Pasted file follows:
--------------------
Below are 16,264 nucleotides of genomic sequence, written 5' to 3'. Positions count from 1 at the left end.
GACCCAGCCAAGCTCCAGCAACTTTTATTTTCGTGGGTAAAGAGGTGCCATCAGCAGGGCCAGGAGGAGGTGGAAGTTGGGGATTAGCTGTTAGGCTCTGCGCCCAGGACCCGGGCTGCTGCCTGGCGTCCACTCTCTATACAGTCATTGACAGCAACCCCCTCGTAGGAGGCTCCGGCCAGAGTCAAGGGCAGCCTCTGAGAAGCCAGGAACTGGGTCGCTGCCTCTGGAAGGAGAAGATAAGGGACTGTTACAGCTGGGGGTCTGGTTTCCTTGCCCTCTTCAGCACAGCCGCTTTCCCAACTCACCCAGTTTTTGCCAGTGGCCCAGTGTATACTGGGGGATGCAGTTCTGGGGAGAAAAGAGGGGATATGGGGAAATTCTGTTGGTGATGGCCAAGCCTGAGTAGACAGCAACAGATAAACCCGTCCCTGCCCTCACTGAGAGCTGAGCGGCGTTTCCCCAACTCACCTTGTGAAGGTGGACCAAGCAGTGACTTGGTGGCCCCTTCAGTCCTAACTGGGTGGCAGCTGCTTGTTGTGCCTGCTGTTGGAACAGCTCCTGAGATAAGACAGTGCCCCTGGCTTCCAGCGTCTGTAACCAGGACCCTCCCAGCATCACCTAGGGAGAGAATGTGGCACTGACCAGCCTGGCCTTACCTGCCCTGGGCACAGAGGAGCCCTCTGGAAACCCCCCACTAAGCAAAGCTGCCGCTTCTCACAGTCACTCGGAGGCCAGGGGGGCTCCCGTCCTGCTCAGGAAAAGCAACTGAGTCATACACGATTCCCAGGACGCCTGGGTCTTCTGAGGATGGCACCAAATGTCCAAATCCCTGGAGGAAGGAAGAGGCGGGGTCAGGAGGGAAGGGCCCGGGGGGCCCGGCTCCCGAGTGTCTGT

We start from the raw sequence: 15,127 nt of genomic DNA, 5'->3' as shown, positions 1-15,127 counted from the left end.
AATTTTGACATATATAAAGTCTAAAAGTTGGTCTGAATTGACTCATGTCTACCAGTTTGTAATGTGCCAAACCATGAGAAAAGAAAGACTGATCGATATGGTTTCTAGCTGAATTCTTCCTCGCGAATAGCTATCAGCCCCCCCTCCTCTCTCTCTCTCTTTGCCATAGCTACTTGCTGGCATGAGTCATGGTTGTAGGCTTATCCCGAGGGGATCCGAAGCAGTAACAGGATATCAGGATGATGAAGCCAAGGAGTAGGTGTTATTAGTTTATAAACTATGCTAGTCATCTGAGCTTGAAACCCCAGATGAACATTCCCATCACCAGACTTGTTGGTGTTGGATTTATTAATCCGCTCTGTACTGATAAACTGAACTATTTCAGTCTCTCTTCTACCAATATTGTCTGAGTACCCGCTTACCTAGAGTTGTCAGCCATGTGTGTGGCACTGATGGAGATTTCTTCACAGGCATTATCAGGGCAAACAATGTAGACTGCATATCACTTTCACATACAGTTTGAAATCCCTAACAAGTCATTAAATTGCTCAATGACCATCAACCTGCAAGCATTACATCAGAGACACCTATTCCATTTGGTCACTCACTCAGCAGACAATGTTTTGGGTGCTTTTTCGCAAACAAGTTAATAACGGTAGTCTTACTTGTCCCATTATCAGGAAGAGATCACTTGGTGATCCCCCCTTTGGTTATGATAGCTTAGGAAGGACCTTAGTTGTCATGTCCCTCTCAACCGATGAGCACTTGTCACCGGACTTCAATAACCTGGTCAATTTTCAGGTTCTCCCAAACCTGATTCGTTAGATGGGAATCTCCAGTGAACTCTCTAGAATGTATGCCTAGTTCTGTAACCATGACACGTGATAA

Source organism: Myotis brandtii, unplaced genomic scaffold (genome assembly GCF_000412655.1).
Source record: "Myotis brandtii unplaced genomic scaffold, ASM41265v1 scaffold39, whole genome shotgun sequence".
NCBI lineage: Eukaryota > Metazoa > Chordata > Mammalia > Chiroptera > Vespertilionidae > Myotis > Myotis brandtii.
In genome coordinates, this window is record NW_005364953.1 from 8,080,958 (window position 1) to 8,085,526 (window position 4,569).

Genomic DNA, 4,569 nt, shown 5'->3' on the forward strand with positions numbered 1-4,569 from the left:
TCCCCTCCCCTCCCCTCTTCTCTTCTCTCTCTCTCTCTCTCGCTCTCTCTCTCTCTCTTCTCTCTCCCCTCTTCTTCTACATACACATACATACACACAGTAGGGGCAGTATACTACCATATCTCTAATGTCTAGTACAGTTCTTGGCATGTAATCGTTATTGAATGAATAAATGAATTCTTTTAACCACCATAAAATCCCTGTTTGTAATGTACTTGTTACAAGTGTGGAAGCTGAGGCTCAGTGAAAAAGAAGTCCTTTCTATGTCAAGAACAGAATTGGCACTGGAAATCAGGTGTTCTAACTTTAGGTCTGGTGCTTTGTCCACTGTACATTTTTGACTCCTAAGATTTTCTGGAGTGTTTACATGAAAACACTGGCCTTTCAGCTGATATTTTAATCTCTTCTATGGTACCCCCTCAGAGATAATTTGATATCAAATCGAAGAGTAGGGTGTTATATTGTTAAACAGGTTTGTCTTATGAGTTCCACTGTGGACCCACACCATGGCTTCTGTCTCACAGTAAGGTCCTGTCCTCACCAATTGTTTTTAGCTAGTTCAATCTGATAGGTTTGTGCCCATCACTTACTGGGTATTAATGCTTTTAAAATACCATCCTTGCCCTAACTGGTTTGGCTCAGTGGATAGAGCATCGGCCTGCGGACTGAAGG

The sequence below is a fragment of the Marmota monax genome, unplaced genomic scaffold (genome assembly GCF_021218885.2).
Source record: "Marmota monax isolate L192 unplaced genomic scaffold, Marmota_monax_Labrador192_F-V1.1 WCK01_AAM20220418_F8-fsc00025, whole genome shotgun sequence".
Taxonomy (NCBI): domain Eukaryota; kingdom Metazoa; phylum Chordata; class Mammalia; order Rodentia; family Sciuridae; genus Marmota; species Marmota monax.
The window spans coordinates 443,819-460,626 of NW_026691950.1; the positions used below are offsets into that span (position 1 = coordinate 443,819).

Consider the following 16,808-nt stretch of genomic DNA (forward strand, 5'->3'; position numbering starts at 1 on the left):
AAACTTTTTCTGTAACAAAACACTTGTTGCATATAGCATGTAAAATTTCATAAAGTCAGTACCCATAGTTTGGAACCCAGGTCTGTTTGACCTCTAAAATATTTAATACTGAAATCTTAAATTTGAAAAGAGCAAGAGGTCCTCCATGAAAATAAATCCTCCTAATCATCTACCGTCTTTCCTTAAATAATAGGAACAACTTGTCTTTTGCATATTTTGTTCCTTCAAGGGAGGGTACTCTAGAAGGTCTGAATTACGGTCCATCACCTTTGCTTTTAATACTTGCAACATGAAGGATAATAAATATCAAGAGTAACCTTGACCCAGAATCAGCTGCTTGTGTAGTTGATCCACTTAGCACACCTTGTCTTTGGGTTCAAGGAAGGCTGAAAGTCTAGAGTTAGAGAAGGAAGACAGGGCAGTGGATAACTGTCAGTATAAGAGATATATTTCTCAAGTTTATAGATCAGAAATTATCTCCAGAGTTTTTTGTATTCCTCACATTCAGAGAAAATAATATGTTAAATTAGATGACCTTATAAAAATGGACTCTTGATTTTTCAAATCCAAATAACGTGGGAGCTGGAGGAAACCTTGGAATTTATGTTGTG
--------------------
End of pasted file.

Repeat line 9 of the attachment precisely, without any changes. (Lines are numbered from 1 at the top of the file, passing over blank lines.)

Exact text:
Genomic DNA, 4,569 nt, shown 5'->3' on the forward strand with positions numbered 1-4,569 from the left: